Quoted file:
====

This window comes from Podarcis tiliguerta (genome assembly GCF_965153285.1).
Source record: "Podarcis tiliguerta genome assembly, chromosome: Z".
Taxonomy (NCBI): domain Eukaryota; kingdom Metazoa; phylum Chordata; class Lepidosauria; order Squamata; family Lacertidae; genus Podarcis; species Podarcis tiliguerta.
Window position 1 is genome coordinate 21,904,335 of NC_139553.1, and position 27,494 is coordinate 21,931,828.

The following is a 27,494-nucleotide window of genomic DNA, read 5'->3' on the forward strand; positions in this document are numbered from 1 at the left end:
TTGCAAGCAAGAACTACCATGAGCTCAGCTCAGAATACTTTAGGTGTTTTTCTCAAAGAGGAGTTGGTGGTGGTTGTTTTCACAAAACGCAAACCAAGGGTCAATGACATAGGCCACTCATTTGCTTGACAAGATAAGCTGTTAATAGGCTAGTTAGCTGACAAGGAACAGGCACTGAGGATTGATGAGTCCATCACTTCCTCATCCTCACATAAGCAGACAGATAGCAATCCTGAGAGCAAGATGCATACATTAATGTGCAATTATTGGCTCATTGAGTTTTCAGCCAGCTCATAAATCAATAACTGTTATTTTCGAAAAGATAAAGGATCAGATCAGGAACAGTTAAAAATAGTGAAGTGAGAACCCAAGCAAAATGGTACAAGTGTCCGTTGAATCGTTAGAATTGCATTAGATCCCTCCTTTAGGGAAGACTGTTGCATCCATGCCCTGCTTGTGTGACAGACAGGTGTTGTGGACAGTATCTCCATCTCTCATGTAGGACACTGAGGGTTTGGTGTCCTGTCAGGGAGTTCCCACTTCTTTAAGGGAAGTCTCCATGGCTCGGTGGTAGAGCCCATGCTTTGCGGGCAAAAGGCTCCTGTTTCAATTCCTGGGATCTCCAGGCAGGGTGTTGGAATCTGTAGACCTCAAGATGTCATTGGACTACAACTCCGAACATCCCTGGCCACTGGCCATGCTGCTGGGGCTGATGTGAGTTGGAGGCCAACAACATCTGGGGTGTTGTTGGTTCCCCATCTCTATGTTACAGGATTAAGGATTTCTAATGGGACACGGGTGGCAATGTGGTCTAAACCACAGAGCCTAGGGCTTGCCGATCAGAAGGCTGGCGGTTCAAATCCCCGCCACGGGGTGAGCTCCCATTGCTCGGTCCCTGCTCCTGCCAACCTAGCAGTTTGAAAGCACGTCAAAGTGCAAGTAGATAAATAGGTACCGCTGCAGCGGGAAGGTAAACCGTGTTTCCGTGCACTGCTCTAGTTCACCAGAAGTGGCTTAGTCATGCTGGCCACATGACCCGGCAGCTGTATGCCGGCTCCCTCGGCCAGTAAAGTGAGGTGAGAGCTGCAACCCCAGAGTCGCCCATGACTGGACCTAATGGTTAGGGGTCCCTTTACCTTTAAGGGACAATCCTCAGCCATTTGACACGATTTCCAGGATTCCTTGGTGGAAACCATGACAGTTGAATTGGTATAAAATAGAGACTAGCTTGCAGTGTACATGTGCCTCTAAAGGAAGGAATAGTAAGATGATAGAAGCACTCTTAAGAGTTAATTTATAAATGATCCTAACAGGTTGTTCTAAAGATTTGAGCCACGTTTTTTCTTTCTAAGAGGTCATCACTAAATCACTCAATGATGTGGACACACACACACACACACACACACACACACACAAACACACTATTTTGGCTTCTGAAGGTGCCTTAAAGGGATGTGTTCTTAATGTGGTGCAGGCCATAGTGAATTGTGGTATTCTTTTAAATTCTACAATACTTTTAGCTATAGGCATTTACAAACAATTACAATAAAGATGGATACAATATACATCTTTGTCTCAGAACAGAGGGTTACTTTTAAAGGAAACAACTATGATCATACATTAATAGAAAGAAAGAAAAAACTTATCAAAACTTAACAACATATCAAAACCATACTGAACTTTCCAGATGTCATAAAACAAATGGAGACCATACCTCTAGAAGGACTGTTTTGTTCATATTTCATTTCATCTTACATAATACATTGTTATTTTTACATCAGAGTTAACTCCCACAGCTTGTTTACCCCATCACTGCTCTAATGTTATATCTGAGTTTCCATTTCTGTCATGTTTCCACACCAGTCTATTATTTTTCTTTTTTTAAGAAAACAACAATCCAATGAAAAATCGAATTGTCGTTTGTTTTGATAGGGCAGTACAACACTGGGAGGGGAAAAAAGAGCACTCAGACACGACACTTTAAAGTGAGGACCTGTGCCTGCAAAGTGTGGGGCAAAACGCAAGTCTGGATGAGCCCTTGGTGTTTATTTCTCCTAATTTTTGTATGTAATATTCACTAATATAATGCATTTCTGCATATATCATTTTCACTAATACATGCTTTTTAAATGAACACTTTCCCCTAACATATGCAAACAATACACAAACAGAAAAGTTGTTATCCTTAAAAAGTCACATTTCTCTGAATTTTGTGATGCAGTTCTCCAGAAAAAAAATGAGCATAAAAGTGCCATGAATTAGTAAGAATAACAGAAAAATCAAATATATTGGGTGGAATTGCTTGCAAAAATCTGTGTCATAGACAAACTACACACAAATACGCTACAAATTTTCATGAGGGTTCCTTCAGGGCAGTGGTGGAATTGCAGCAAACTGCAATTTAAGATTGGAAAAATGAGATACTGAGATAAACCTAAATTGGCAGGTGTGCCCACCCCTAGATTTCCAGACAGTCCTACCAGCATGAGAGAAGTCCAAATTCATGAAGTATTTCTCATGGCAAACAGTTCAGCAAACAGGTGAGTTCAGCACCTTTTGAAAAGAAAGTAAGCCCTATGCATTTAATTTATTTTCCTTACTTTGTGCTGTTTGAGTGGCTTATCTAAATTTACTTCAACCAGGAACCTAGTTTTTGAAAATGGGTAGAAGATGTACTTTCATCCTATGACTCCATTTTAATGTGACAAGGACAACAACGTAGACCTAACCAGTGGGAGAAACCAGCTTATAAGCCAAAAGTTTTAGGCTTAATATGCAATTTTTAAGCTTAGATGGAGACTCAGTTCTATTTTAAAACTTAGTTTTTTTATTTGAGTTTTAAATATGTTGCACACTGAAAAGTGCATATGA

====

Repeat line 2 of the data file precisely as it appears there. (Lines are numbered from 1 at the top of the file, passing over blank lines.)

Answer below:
Source record: "Podarcis tiliguerta genome assembly, chromosome: Z".